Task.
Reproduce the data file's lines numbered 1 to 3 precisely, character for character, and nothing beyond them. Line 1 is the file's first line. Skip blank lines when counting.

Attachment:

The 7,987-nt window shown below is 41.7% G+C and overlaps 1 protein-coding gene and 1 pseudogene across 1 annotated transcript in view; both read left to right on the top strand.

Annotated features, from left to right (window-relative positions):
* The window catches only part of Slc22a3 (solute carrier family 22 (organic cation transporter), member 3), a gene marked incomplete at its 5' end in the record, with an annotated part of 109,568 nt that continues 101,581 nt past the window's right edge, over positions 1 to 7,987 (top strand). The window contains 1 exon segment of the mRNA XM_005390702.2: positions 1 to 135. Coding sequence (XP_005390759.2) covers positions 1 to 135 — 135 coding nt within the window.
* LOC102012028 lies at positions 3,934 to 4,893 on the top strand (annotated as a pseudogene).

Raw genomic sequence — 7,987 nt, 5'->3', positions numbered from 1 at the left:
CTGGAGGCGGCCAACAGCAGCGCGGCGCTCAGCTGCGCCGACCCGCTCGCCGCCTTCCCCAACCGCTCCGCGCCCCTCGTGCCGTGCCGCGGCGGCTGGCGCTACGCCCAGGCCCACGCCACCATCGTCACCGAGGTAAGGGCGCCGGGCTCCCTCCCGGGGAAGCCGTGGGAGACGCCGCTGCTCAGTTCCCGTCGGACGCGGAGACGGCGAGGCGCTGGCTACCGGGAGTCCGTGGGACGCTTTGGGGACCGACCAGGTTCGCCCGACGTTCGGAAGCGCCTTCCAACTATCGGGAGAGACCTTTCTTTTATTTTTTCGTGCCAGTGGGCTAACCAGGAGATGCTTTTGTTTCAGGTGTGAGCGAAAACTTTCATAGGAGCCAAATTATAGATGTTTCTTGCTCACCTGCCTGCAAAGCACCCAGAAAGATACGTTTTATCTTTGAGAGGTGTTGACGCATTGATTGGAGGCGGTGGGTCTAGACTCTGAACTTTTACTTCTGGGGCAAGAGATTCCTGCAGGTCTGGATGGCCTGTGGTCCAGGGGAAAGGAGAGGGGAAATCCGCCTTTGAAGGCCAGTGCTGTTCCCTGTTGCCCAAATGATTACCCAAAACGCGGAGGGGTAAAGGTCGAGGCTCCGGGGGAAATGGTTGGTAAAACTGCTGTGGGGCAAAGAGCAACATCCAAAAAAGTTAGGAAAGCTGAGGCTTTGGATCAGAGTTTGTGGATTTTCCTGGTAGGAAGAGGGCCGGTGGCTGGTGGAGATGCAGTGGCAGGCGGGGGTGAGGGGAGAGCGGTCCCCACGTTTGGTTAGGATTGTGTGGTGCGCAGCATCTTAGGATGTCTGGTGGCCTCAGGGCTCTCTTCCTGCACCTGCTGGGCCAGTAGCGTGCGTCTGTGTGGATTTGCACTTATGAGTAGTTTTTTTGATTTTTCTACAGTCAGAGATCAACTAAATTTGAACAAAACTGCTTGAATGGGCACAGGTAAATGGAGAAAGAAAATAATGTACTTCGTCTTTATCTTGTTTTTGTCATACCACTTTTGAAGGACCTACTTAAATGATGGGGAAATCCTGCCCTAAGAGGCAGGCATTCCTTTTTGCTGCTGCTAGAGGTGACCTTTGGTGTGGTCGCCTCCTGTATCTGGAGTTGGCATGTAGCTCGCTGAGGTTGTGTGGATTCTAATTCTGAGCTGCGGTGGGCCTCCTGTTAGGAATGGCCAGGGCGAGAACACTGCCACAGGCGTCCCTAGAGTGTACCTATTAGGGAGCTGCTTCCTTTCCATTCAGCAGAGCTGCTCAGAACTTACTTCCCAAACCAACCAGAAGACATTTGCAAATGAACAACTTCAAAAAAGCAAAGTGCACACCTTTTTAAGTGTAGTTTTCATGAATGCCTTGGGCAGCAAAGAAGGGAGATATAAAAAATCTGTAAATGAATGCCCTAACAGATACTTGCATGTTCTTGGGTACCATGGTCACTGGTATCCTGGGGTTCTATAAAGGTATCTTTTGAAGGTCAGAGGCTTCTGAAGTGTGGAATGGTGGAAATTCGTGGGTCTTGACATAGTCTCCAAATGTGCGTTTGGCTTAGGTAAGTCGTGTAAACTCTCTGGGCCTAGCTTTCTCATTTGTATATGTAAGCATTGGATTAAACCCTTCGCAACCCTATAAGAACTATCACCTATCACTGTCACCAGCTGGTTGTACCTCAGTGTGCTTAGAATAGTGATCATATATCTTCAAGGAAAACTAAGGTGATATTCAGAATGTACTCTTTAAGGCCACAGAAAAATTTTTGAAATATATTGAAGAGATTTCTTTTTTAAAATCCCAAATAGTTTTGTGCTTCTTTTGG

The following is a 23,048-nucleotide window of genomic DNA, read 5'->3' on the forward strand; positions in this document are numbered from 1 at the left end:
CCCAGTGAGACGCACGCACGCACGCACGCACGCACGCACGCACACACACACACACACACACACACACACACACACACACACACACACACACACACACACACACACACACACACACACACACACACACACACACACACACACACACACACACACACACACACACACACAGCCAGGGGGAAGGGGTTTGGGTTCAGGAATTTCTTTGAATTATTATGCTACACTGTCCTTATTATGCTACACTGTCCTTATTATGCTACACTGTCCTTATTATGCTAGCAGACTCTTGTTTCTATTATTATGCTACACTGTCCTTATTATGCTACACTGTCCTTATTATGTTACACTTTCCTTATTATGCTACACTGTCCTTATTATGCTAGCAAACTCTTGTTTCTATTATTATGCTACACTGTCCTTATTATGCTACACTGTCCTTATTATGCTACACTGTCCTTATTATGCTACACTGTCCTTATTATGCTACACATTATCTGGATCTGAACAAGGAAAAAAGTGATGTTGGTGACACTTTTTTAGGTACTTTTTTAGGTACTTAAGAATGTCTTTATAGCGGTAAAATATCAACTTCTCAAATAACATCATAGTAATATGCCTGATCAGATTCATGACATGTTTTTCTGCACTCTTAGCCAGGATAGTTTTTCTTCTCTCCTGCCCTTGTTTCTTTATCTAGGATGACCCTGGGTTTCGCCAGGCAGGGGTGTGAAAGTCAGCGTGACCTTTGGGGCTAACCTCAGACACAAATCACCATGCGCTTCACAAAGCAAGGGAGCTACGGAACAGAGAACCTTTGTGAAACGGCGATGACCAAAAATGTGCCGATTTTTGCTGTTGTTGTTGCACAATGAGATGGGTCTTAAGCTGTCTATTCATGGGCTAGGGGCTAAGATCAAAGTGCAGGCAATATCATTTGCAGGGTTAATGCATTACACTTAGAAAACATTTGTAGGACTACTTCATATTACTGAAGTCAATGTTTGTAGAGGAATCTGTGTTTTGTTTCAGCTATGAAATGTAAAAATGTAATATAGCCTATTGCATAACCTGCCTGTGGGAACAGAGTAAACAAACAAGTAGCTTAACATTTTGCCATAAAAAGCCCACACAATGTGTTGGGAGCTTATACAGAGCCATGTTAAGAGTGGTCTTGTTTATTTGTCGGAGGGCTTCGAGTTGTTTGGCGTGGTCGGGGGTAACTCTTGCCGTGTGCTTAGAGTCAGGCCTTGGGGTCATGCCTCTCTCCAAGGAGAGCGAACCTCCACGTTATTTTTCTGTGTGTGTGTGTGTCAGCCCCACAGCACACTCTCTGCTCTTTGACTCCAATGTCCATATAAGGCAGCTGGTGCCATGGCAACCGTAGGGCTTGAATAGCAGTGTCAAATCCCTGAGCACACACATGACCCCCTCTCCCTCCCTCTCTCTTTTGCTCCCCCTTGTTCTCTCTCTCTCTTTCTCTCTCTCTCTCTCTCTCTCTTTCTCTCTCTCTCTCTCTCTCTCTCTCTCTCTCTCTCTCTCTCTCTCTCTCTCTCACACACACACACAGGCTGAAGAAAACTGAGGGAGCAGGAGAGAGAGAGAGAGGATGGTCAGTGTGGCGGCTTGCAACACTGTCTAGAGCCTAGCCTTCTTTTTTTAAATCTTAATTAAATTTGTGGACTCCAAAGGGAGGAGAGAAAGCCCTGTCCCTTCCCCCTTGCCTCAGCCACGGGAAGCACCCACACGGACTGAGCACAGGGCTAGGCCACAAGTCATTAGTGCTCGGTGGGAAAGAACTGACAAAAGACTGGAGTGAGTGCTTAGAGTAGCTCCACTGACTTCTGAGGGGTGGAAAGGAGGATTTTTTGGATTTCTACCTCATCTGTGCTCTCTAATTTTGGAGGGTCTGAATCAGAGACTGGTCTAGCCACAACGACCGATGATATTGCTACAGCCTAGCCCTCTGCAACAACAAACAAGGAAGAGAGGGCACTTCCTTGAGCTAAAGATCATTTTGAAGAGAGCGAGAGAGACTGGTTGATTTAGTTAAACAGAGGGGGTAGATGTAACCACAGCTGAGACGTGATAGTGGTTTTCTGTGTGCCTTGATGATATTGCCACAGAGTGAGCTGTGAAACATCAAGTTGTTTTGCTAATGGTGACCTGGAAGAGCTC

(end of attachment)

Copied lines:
The 7,987-nt window shown below is 41.7% G+C and overlaps 1 protein-coding gene and 1 pseudogene across 1 annotated transcript in view; both read left to right on the top strand.

Annotated features, from left to right (window-relative positions):
* The window catches only part of Slc22a3 (solute carrier family 22 (organic cation transporter), member 3), a gene marked incomplete at its 5' end in the record, with an annotated part of 109,568 nt that continues 101,581 nt past the window's right edge, over positions 1 to 7,987 (top strand). The window contains 1 exon segment of the mRNA XM_005390702.2: positions 1 to 135. Coding sequence (XP_005390759.2) covers positions 1 to 135 — 135 coding nt within the window.